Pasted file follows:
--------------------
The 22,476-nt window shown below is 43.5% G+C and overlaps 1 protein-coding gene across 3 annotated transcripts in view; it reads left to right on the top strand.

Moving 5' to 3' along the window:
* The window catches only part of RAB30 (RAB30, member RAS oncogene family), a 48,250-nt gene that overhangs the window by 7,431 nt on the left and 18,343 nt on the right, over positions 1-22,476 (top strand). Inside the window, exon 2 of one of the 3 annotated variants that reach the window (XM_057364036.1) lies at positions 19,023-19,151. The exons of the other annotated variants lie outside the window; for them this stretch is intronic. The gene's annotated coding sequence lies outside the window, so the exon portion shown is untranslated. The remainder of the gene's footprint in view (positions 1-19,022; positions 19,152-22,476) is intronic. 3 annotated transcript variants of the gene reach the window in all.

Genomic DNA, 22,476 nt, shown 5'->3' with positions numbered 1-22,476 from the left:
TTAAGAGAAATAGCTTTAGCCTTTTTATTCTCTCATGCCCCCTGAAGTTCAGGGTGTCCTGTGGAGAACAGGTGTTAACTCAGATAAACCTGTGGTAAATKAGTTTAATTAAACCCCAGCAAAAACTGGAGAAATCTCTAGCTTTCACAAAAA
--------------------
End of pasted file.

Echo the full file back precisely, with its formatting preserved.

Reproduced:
The 22,476-nt window shown below is 43.5% G+C and overlaps 1 protein-coding gene across 3 annotated transcripts in view; it reads left to right on the top strand.

Moving 5' to 3' along the window:
* The window catches only part of RAB30 (RAB30, member RAS oncogene family), a 48,250-nt gene that overhangs the window by 7,431 nt on the left and 18,343 nt on the right, over positions 1-22,476 (top strand). Inside the window, exon 2 of one of the 3 annotated variants that reach the window (XM_057364036.1) lies at positions 19,023-19,151. The exons of the other annotated variants lie outside the window; for them this stretch is intronic. The gene's annotated coding sequence lies outside the window, so the exon portion shown is untranslated. The remainder of the gene's footprint in view (positions 1-19,022; positions 19,152-22,476) is intronic. 3 annotated transcript variants of the gene reach the window in all.

Genomic DNA, 22,476 nt, shown 5'->3' with positions numbered 1-22,476 from the left:
TTAAGAGAAATAGCTTTAGCCTTTTTATTCTCTCATGCCCCCTGAAGTTCAGGGTGTCCTGTGGAGAACAGGTGTTAACTCAGATAAACCTGTGGTAAATKAGTTTAATTAAACCCCAGCAAAAACTGGAGAAATCTCTAGCTTTCACAAAAA